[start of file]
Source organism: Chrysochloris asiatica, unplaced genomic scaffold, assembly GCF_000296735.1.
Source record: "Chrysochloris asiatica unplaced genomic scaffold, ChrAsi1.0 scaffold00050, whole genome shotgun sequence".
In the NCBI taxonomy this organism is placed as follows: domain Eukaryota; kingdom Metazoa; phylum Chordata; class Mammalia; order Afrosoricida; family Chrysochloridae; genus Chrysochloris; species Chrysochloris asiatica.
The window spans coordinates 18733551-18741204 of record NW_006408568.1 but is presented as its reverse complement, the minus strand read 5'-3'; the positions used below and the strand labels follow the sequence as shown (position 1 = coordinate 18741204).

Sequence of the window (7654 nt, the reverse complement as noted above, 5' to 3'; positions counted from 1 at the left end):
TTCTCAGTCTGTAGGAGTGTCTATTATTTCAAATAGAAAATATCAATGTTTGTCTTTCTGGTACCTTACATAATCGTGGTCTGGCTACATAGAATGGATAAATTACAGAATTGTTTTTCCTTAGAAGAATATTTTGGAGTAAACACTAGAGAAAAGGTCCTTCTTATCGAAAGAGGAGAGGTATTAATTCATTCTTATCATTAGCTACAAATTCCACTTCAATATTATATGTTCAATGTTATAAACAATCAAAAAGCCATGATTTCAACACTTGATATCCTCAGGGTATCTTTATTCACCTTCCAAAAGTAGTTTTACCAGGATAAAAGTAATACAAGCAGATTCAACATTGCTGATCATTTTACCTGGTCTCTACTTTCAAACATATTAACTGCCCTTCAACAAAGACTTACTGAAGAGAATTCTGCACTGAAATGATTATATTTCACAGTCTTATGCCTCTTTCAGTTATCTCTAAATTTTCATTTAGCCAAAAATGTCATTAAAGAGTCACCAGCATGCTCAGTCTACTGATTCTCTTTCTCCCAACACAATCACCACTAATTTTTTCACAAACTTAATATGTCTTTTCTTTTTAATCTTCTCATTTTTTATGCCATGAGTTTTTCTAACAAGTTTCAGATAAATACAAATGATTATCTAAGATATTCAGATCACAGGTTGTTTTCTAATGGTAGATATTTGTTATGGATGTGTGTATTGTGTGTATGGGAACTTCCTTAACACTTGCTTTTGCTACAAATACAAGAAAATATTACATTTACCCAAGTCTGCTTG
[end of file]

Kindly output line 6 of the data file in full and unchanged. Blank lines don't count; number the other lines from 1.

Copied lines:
TTCTCAGTCTGTAGGAGTGTCTATTATTTCAAATAGAAAATATCAATGTTTGTCTTTCTGGTACCTTACATAATCGTGGTCTGGCTACATAGAATGGATAAATTACAGAATTGTTTTTCCTTAGAAGAATATTTTGGAGTAAACACTAGAGAAAAGGTCCTTCTTATCGAAAGAGGAGAGGTATTAATTCATTCTTATCATTAGCTACAAATTCCACTTCAATATTATATGTTCAATGTTATAAACAATCAAAAAGCCATGATTTCAACACTTGATATCCTCAGGGTATCTTTATTCACCTTCCAAAAGTAGTTTTACCAGGATAAAAGTAATACAAGCAGATTCAACATTGCTGATCATTTTACCTGGTCTCTACTTTCAAACATATTAACTGCCCTTCAACAAAGACTTACTGAAGAGAATTCTGCACTGAAATGATTATATTTCACAGTCTTATGCCTCTTTCAGTTATCTCTAAATTTTCATTTAGCCAAAAATGTCATTAAAGAGTCACCAGCATGCTCAGTCTACTGATTCTCTTTCTCCCAACACAATCACCACTAATTTTTTCACAAACTTAATATGTCTTTTCTTTTTAATCTTCTCATTTTTTATGCCATGAGTTTTTCTAACAAGTTTCAGATAAATACAAATGATTATCTAAGATATTCAGATCACAGGTTGTTTTCTAATGGTAGATATTTGTTATGGATGTGTGTATTGTGTGTATGGGAACTTCCTTAACACTTGCTTTTGCTACAAATACAAGAAAATATTACATTTACCCAAGTCTGCTTG